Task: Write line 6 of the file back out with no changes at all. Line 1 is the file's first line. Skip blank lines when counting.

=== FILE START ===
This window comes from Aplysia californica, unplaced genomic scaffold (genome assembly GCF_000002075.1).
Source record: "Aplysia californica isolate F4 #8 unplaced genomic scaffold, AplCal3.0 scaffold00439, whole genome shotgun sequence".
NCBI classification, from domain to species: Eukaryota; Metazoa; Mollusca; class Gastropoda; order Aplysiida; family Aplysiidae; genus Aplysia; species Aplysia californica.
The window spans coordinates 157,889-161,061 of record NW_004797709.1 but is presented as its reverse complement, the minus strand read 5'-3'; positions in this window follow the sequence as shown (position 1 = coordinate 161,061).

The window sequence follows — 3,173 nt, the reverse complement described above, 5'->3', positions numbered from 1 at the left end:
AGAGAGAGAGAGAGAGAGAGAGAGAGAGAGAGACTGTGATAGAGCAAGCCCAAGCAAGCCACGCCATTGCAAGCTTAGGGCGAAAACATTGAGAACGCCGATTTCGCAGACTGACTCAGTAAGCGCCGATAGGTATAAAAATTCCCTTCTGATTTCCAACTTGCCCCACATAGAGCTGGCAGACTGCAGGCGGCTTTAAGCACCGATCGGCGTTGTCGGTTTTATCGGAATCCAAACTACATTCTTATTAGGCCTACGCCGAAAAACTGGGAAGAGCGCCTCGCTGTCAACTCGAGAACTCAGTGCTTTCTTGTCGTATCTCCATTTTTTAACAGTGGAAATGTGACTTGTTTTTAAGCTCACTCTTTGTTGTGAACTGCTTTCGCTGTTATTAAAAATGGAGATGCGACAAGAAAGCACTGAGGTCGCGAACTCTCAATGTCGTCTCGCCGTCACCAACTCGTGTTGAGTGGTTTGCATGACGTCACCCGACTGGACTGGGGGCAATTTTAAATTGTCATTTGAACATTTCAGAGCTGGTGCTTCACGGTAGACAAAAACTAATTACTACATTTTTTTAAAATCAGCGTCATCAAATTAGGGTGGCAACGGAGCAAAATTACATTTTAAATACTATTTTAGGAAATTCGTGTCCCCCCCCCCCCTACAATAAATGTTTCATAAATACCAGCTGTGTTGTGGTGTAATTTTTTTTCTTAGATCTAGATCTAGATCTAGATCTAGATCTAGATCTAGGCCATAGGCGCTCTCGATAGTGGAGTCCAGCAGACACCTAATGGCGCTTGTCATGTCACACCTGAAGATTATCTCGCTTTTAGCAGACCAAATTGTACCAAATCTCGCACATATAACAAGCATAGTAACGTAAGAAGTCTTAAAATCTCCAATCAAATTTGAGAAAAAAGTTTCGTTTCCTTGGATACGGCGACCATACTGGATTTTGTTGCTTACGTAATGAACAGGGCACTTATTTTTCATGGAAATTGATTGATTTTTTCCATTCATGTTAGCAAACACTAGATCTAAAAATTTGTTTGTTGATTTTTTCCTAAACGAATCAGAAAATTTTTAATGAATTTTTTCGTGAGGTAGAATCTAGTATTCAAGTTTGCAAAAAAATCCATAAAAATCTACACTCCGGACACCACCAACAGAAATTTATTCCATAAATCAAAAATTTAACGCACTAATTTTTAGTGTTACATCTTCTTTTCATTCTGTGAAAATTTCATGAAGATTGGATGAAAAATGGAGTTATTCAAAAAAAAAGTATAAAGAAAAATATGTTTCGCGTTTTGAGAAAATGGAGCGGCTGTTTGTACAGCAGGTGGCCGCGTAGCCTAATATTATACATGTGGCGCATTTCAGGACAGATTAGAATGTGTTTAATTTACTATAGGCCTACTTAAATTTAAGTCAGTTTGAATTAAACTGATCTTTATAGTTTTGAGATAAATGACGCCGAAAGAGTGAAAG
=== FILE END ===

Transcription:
AGAGAGAGAGAGAGAGAGAGAGAGAGAGAGAGACTGTGATAGAGCAAGCCCAAGCAAGCCACGCCATTGCAAGCTTAGGGCGAAAACATTGAGAACGCCGATTTCGCAGACTGACTCAGTAAGCGCCGATAGGTATAAAAATTCCCTTCTGATTTCCAACTTGCCCCACATAGAGCTGGCAGACTGCAGGCGGCTTTAAGCACCGATCGGCGTTGTCGGTTTTATCGGAATCCAAACTACATTCTTATTAGGCCTACGCCGAAAAACTGGGAAGAGCGCCTCGCTGTCAACTCGAGAACTCAGTGCTTTCTTGTCGTATCTCCATTTTTTAACAGTGGAAATGTGACTTGTTTTTAAGCTCACTCTTTGTTGTGAACTGCTTTCGCTGTTATTAAAAATGGAGATGCGACAAGAAAGCACTGAGGTCGCGAACTCTCAATGTCGTCTCGCCGTCACCAACTCGTGTTGAGTGGTTTGCATGACGTCACCCGACTGGACTGGGGGCAATTTTAAATTGTCATTTGAACATTTCAGAGCTGGTGCTTCACGGTAGACAAAAACTAATTACTACATTTTTTTAAAATCAGCGTCATCAAATTAGGGTGGCAACGGAGCAAAATTACATTTTAAATACTATTTTAGGAAATTCGTGTCCCCCCCCCCCCTACAATAAATGTTTCATAAATACCAGCTGTGTTGTGGTGTAATTTTTTTTCTTAGATCTAGATCTAGATCTAGATCTAGATCTAGATCTAGGCCATAGGCGCTCTCGATAGTGGAGTCCAGCAGACACCTAATGGCGCTTGTCATGTCACACCTGAAGATTATCTCGCTTTTAGCAGACCAAATTGTACCAAATCTCGCACATATAACAAGCATAGTAACGTAAGAAGTCTTAAAATCTCCAATCAAATTTGAGAAAAAAGTTTCGTTTCCTTGGATACGGCGACCATACTGGATTTTGTTGCTTACGTAATGAACAGGGCACTTATTTTTCATGGAAATTGATTGATTTTTTCCATTCATGTTAGCAAACACTAGATCTAAAAATTTGTTTGTTGATTTTTTCCTAAACGAATCAGAAAATTTTTAATGAATTTTTTCGTGAGGTAGAATCTAGTATTCAAGTTTGCAAAAAAATCCATAAAAATCTACACTCCGGACACCACCAACAGAAATTTATTCCATAAATCAAAAATTTAACGCACTAATTTTTAGTGTTACATCTTCTTTTCATTCTGTGAAAATTTCATGAAGATTGGATGAAAAATGGAGTTATTCAAAAAAAAAGTATAAAGAAAAATATGTTTCGCGTTTTGAGAAAATGGAGCGGCTGTTTGTACAGCAGGTGGCCGCGTAGCCTAATATTATACATGTGGCGCATTTCAGGACAGATTAGAATGTGTTTAATTTACTATAGGCCTACTTAAATTTAAGTCAGTTTGAATTAAACTGATCTTTATAGTTTTGAGATAAATGACGCCGAAAGAGTGAAAG